She wanted to write a story but wanted it to be new. Once in Alaska
she watched for an hour the vast Columbia ice flow
melting into Prince William Sound. In two hundred years
it had retreated thirteen miles during how many
wars? She pictured a burning fuse next to a glacier
melting, and how it becomes harder and harder to find the future
of that story. The great arena of freedom
like that of a bee moving within the bell of a daylily, its feet
and mouth turning around anthers, its
pollen-dusted body, light-intoxicated.—To stay
or leave? In church once, the choir singing Mozart’s Exultate
Jubilate, she heard a jet coming over low that drowned out their voices
along with the organ. Mouths moved with no
sound.—Song, turbine-undone, till the soprano took it back, slow,
the way a planned park will take back a landfill. Fresh Kills, she saw it first
in the mid-eighties on a trip to the Statue of Liberty, the trash dump
becoming the largest man-made structure in the world, built
like a layer cake—fresh trash covered with burnt trash
covered with fresh, eighty feet higher than the Statue of Liberty,
and she thought of the Columbia Glacier again, but as something
alive, a breathing, white feral thing. The landfill, phasing
out around the year 2000, reopened for 9/11. Forensic teams digging through debris
for body parts. A cell phone ringing among
trash, weeds.—Digital, vegetal. What iPad or ledger vast enough
to record this? This new onceness of screens, a lingering
once, archive of all, for any event to be played
again, again, but one artist, Marguerite Kahrl, assembled from landfill parts
a remote-control vehicle that runs on the landfill’s methane gas,
a vehicle taking back control, like the soprano, notching pitch
up a bit, the vehicle that will soon
roll through the verdant park, once dump—a dilated threshold
like the one Vaughan Williams creates in his Pastoral Symphony, the fourth
movement that begins and ends with a voiced but wordless
soprano, marked “distant” on the score, and—between the two passages
of her voiced, wordless lament—ghost soldiers rise up
through the French countryside, many
of them the composer’s friends, where he used to drive
the ambulance truck “at Ecoivres and went up a steep slope and there
… a Corot-like landscape in the sunset.”—Those muffled drums
like boots on the ground just before the soprano
starts singing the high hymn, far, like a fuse burning on a glacier.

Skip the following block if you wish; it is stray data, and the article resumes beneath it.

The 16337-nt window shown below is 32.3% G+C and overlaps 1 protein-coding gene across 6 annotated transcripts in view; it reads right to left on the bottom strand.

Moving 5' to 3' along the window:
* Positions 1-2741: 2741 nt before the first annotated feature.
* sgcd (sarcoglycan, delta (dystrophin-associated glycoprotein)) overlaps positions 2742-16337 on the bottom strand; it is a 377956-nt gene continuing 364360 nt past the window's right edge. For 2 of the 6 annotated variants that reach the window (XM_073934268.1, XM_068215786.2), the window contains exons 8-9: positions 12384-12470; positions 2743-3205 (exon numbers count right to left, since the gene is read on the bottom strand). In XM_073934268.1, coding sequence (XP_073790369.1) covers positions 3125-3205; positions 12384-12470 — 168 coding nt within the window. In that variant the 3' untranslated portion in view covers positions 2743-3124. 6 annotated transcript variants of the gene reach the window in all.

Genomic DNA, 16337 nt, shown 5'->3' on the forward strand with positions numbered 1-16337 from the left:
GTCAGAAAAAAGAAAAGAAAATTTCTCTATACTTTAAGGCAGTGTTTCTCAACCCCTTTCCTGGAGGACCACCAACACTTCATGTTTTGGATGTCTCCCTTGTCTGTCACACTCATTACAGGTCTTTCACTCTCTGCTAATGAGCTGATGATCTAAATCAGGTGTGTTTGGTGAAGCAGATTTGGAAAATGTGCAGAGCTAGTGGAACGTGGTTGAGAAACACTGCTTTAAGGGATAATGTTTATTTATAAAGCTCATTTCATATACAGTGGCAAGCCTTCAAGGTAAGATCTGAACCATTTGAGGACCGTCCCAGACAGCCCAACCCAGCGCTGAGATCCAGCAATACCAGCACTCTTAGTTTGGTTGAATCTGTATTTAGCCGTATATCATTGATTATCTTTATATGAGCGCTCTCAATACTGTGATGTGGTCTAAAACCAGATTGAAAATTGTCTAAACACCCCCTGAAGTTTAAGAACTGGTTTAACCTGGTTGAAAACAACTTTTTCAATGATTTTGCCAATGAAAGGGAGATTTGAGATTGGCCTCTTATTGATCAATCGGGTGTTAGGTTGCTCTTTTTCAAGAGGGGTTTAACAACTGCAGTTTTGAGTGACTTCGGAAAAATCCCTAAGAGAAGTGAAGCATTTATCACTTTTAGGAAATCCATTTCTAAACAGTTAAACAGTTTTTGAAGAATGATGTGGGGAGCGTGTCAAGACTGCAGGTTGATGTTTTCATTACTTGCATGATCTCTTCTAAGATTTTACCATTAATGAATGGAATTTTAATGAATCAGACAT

I have no house or clothes and live in the forest.
I know your language but no longer speak it,
though I often hum, mewl, or mimic the trill of birds.
The cardinal’s I like best—twuuu, twuuu, twuuu—three long silver notes,
a temporary bridge, spanning the air.
Like you, perhaps, I buried a mother and father, and now walk their vast terrace.
I eat mushrooms, fish, and leave no footprints.
I have no money or belongings but make drawings in the sand.
I am my own house through whose windows and open doors you have glimpsed
a deer or fox’s gaze.
My sex is one green weight equal to the age of light.
Varieties of Light
On the highway, saw the eyes of a sheep staring through slats
of a trailer transport. Who?
I thought for both of us. The choices
I had; those it didn’t. And once visiting
a friend in jail, saw all the hands reaching out from their cells
when a woman walked by.—Empty hands
grasping at air. One man kept saying, Please, please, a word
whose value seemed to decrease with others’
laughter, just as the Yamuna River laughs off steep rocks from its
Yamunotri Glacier source in the Himalayas
but turns to filth in the lower third of its eight hundred-mile course
as it moves toward Delhi,
the stench of feces and chemical pollution creating a white froth. We
are only passing through
this earth. In Stykkishólmur, Iceland, there’s a Library
of Water, a series of glass tubes, floor
to ceiling in length, each holding clear, melted water from one
of Iceland’s glaciers. Imagine
if you were a child reading all their varieties of light, and when
the glaciers are gone how still
we will become in their aura as in a zoo with no animals.